A common use case is to work with Org mode on a computer, but once in a while you have a need to read or edit a document while using a smartphone. But how do you go about to get the documents from your computer to your phone and vice versa? Below we describe a few options you have to enable sync between your computer and phone.
In a previous post we described how to take quick notes while on the go on your phone and later consolidate them into your project's Org mode text file. One of the options is to use a calendar app as those typically already support sync and most people have that setup already. But it does not sync org files and you might prefer to edit and read using Orgzly, Beorg, Plainorg or a text editor on your phone. In those cases you might use one of the below options.
Before we continue I wanted to highlight that the below options are general purpose solutions and work for any type of text file (and often any file type). This is a good thing as you can use it for other use cases as well, not only org-files. It's also good that you do not depend on a solution baked into the Org mode app you use or a specific text editor. This makes it more flexible.
Dropbox, pCloud, iCloud
One of the easiest ways to get up and running is probably to use something like Dropbox, pCloud or iCloud. After installing them on your desktop or laptop computer on one end and on your phone on the other you just have to store the files which you want to sync in the correct folder and you can access them from both your devices. Org mode text files and EasyOrg works well with this type of setup.
These cloud storage services also provide file versioning and rewind capabilities which can be a nice safety feature in case you would overwrite your file with empty or useless data, delete it etc.
If you only store text files then you can probably stay within the free tier of these cloud storage providers.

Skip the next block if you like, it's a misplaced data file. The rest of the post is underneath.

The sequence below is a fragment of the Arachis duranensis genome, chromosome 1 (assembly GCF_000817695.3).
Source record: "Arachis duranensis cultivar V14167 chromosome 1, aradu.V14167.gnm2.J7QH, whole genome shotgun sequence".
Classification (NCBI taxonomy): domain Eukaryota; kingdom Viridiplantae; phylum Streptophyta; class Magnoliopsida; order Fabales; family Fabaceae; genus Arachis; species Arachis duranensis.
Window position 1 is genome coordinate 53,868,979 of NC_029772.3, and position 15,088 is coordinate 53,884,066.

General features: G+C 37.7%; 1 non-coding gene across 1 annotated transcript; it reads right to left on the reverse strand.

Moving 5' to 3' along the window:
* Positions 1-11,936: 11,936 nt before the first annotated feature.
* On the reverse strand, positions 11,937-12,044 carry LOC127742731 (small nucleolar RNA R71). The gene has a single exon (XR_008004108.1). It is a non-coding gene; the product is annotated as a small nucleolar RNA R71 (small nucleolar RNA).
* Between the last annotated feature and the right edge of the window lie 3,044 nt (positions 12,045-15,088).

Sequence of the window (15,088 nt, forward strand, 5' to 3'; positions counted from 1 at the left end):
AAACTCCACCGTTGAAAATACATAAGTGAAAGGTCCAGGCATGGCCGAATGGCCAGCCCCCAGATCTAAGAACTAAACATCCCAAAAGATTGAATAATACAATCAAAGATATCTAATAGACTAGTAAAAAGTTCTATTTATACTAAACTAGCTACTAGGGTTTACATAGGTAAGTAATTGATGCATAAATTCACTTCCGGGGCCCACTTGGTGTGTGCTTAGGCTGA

Another good way to sync files between devices is by using Syncthing. It's slightly more complicated to setup than the above alternatives, but works well once setup. You install the software on you computer and phone, configure it and then all files within your synced folder will be in sync between devices.
Syncthing exists for all the common desktop operating systems such as Linux, Windows and Mac. However for phones there is only support for Android at the moment. Luckily there is a 3rd party app called Möbius Sync which is made for iOS.
A benefit of using Syncthing is that it doesn't require any cloud storage so your data exists only on your own devices. Syncthing also supports file versioning which is a good protection against accidental overwrites and deletions. It supposts basic trash can modes, simple versioning as well as advanced versioning.
Using Syncthing works also well with text files and EasyOrg.
Git, Working Copy
There is an option to use git as a client for syncing files. However on the phone side there seems to only exist good support for git on iOS by using the Working Copy app.
Basically all you need to do it create a repository on your computer and sync it with Github, Bitbucket, Gitlab or similar and then by running Working Copy on your iPhone you can keep all files in a folder in sync.
The additional benefit of using a git repo is of course that you can handle versioning.
The drawback is probably that you have to remember to run a few git commands on each machine everytime you have changed a file.
Overall there are several ways to sync your files between computers and phones. If you already use a cloud provider to store your files then their services might be the easiest option to start with. If you do not use a cloud provider then Syncthing is a great option.